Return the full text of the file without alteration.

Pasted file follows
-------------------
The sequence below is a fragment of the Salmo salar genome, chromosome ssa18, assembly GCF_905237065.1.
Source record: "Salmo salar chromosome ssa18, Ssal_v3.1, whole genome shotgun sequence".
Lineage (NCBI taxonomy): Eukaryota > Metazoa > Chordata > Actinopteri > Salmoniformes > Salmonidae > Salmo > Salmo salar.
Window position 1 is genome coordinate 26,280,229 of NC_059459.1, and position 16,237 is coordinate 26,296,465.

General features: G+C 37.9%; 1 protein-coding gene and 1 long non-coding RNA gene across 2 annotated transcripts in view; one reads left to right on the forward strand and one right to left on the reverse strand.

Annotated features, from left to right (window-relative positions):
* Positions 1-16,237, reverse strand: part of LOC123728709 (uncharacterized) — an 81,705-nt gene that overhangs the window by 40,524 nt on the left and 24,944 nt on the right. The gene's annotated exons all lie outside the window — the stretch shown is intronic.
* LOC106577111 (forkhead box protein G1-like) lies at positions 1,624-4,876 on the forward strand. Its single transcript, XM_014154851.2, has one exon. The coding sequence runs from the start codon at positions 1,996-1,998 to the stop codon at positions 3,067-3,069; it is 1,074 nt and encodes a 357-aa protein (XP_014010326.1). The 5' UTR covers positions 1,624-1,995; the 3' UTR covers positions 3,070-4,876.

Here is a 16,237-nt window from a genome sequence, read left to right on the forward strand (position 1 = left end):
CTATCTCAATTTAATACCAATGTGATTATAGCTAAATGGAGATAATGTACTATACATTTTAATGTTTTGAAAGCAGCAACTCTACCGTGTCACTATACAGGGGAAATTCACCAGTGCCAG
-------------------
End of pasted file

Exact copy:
The sequence below is a fragment of the Salmo salar genome, chromosome ssa18, assembly GCF_905237065.1.
Source record: "Salmo salar chromosome ssa18, Ssal_v3.1, whole genome shotgun sequence".
Lineage (NCBI taxonomy): Eukaryota > Metazoa > Chordata > Actinopteri > Salmoniformes > Salmonidae > Salmo > Salmo salar.
Window position 1 is genome coordinate 26,280,229 of NC_059459.1, and position 16,237 is coordinate 26,296,465.

General features: G+C 37.9%; 1 protein-coding gene and 1 long non-coding RNA gene across 2 annotated transcripts in view; one reads left to right on the forward strand and one right to left on the reverse strand.

Annotated features, from left to right (window-relative positions):
* Positions 1-16,237, reverse strand: part of LOC123728709 (uncharacterized) — an 81,705-nt gene that overhangs the window by 40,524 nt on the left and 24,944 nt on the right. The gene's annotated exons all lie outside the window — the stretch shown is intronic.
* LOC106577111 (forkhead box protein G1-like) lies at positions 1,624-4,876 on the forward strand. Its single transcript, XM_014154851.2, has one exon. The coding sequence runs from the start codon at positions 1,996-1,998 to the stop codon at positions 3,067-3,069; it is 1,074 nt and encodes a 357-aa protein (XP_014010326.1). The 5' UTR covers positions 1,624-1,995; the 3' UTR covers positions 3,070-4,876.

Here is a 16,237-nt window from a genome sequence, read left to right on the forward strand (position 1 = left end):
CTATCTCAATTTAATACCAATGTGATTATAGCTAAATGGAGATAATGTACTATACATTTTAATGTTTTGAAAGCAGCAACTCTACCGTGTCACTATACAGGGGAAATTCACCAGTGCCAG